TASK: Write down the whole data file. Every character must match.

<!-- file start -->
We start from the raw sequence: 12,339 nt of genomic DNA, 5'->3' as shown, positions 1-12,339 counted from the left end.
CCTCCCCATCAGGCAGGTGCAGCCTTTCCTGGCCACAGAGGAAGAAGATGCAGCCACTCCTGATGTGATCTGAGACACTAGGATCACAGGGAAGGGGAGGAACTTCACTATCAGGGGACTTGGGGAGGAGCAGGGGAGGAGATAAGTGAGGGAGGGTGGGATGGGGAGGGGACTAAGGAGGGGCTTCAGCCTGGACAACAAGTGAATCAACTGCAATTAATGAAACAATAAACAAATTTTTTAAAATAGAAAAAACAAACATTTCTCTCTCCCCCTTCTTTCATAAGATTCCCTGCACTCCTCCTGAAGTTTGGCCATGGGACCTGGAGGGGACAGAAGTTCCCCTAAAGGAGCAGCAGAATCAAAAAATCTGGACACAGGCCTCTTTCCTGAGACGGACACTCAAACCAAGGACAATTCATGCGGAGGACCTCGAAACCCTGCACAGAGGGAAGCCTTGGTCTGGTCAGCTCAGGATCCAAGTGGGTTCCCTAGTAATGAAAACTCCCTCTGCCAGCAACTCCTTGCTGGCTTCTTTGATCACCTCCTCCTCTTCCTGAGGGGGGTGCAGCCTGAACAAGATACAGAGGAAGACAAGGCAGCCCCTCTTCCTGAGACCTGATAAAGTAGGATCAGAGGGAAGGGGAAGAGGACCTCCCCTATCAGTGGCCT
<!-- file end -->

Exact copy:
We start from the raw sequence: 12,339 nt of genomic DNA, 5'->3' as shown, positions 1-12,339 counted from the left end.
CCTCCCCATCAGGCAGGTGCAGCCTTTCCTGGCCACAGAGGAAGAAGATGCAGCCACTCCTGATGTGATCTGAGACACTAGGATCACAGGGAAGGGGAGGAACTTCACTATCAGGGGACTTGGGGAGGAGCAGGGGAGGAGATAAGTGAGGGAGGGTGGGATGGGGAGGGGACTAAGGAGGGGCTTCAGCCTGGACAACAAGTGAATCAACTGCAATTAATGAAACAATAAACAAATTTTTTAAAATAGAAAAAACAAACATTTCTCTCTCCCCCTTCTTTCATAAGATTCCCTGCACTCCTCCTGAAGTTTGGCCATGGGACCTGGAGGGGACAGAAGTTCCCCTAAAGGAGCAGCAGAATCAAAAAATCTGGACACAGGCCTCTTTCCTGAGACGGACACTCAAACCAAGGACAATTCATGCGGAGGACCTCGAAACCCTGCACAGAGGGAAGCCTTGGTCTGGTCAGCTCAGGATCCAAGTGGGTTCCCTAGTAATGAAAACTCCCTCTGCCAGCAACTCCTTGCTGGCTTCTTTGATCACCTCCTCCTCTTCCTGAGGGGGGTGCAGCCTGAACAAGATACAGAGGAAGACAAGGCAGCCCCTCTTCCTGAGACCTGATAAAGTAGGATCAGAGGGAAGGGGAAGAGGACCTCCCCTATCAGTGGCCT